A colleague and I were developing a physical activity program for a client and were reviewing the rough outline.  Our manager asked on what we were basing the program goals? I am embarrassed to admit, after doing this for a while, I had jumped in and started planning based on my overall knowledge. I did not begin with the data.

I had committed a cardinal sin in Worksite Health Promotion. While there may be some common factors in most challenges or programs, each audience is unique. Whether this is your first challenge or 100th you should always start with the data.

What had previous challenges or the Health Risk Assessment (HRA) told us about how much the employees at this organization were exercising? Based on the HRA and previous challenge evaluations or employee interest surveys, what did we know about what employees wanted or were ready to do?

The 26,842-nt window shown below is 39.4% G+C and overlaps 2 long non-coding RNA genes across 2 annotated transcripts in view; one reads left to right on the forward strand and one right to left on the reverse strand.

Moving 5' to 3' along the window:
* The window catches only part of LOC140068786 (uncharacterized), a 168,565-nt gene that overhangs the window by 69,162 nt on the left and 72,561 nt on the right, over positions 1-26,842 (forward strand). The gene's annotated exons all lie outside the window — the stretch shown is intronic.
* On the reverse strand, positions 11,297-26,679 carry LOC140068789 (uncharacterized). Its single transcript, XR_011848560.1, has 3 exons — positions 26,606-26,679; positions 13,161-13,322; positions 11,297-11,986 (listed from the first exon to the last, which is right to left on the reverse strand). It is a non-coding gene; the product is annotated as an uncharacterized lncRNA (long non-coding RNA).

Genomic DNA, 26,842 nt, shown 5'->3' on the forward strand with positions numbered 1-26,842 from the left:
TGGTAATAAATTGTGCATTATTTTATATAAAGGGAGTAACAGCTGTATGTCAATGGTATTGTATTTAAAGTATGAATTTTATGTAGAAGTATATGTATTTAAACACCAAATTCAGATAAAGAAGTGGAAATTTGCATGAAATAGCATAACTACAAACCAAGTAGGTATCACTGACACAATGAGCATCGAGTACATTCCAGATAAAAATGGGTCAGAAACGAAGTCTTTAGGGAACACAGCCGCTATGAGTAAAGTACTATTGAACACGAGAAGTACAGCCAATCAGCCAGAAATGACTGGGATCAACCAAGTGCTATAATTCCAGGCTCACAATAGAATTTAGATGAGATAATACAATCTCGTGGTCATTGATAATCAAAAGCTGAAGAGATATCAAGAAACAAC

I remember reading an article about an organization that wanted to target physical activity, based on the companies HRA results.  The employee interest surveys showed there was a large interest in baseball.  A Spring Training Physical Activity program was developed.  Brilliant, the employees were instantly engaged.

To give another example, a company develops a healthy eating campaign.  The goal is to eat eight servings of fruit and vegetables as day.  If the organization knew the employees were currently only eating one to two servings of fruit and vegetables a day, how would that change the program or the goal?  What are the chances of hitting the goal of eight servings a day if you are starting at one?

Most companies offer some type of wellness programs. The majority are activity centered – they throw a bunch of activities at employees and hope for results.

In contrast, results-oriented initiatives are those programs that are based on company data and thoughtfully designed. Results-oriented programs are more likely to impact the organization’s bottom line through high participation levels, improved employee health and increased productivity.

Valorie Bender